Botchford: Back to the future — again — with Zack Kassian
A new coach brings yet another opportunity for the big forward to evolve into a big-game player
A lot has changed for the Vancouver Canucks in a year, but not so much for Zack Kassian.
This summer is, in fact, identical to the last one.
People are again prophesying how critical — or not — he’ll be to a turnaround.
People are wondering if he’s ready to do more than paw at the top six. People are wondering if he can contribute to a power play. And people are still wondering about his fitness.
That last one is a staple of offseason Kassian stories, and one which won’t change any time soon after John Tortorella embarrassed him in September. He said then the Canucks were going to “really nail” the gap-toothed one for his conditioning during that ridiculous eight-game suspension he served.
It was just one of a string of indignities Tortorella publicly speed-bagged Kassian with during the season.
The coach called him “a project,” said he couldn’t “trust him” against tough competition, and took not-so subtle stabs at his intelligence by saying he was struggling “to process the game.”
Tortorella was also sure to mock those who thought Kassian should get a shot with the Sedins all season even as winger after winger got served their lunch riding in the twins’ saddle car.
Incredulous, really, because it was an idea Tortorella mouthed last summer and exactly where he had Kassian before the Sam Gagner incident.
Kassian, rather remarkably, took every shot in stride, which, I believe, says everything you need to know about his character.
As does the fact he led the team in scoring after the Olympic break, when just about everyone else on that team played like they’d rather be on a cruise ship with a Norovirus outbreak than in Rogers Arena.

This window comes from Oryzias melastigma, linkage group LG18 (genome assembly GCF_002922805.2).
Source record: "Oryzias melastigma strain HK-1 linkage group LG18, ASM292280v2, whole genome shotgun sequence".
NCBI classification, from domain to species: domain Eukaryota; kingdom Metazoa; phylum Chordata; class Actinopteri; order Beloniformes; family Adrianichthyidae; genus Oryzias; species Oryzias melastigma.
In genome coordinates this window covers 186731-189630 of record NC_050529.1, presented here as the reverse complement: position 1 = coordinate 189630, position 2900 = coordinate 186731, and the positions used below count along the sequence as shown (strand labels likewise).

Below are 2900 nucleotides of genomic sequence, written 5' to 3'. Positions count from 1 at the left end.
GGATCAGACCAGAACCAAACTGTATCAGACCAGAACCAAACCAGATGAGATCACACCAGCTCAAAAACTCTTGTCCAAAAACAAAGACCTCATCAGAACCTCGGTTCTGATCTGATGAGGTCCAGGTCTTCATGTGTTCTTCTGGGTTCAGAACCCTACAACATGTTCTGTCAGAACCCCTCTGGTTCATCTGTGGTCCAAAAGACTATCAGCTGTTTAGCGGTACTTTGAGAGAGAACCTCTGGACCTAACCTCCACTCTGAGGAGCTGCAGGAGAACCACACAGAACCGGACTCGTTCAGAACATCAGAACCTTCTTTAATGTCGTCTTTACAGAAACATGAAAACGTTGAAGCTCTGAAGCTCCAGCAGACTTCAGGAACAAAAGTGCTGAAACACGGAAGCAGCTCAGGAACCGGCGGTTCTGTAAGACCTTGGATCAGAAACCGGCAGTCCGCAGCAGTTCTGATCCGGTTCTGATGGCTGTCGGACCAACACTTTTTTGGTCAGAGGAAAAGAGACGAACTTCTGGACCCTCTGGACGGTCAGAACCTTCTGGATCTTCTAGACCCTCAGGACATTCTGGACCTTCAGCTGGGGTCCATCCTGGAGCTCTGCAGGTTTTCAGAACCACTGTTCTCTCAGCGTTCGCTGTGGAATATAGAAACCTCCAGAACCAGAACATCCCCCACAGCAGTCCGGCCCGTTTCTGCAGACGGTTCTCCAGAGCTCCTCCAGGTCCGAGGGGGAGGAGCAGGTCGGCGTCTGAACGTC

But Tortorella is gone, and Kassian is about to play for his fourth NHL head coach in three years.
Whatever the reasons, he hasn’t won any of them over. That has to change.
Things appeared to go sideways right at the start with Tortorella, after Kassian’s reckless stick waving broke Gagner’s jaw and left him sitting out the first couple weeks of the season.
“It was frustrating,” Kassian said after signing his two-year, $3.5 million extension this month.
“You train all summer. You are ready to go and you get suspended to start the season.
“It’s never something you plan on, for sure. But you have to roll with the punches. It obviously took me a while to get going.
“It’s something I’ll learn from and move forward.”
Kassian needs to take that lesson and find a way to click with Willie Desjardins early to avoid another year of pushing the rock up hill every day.
Good news for him is Desjardins needs this relationship to work well just as much as he does, so we may finally see what Kassian is like when a coach is supporting rather than flattening both tires on his bike.
Despite Tortorella’s tire-slashing, and the fact we still don’t how Kassian will respond with a regular slot in the top six, it was not a wasted season.
Kassian did manage to become a man on the ice.
He drove play five-on-five. When he was on the ice, the Canucks scored 52 per cent of the goals. He was not a defensive liability. His 14 goals were fourth on the team, and done without the power play and with Brad Richardson.
His 13 even-strength goals were three more than Radim Vrbata managed for the Coyotes last year.
Kassian did say he’s spending this offseason getting “stronger.”
What he needs to be doing is figuring out how to shoot the puck more. He isn’t likely to repeat the 15.4 shooting percentage, so if he’s going to score more, it’s going to have to come from a significant increase in shots on net.
He had just 91 last year, 12th on the team and tied with Mike Santorelli, who played 24 fewer games.
It’s why many believe he’s not ideally suited for the Sedin line, despite having a very good shot.
He’s always been more of a playmaker anyway, which in theory at least suggests he should work well on a second like with Alex Burrows.
He sure did enough last year that it’s exactly where he should start this season in October, no matter how training camp goes.
Of course, that’s assuming there’s no suspension.
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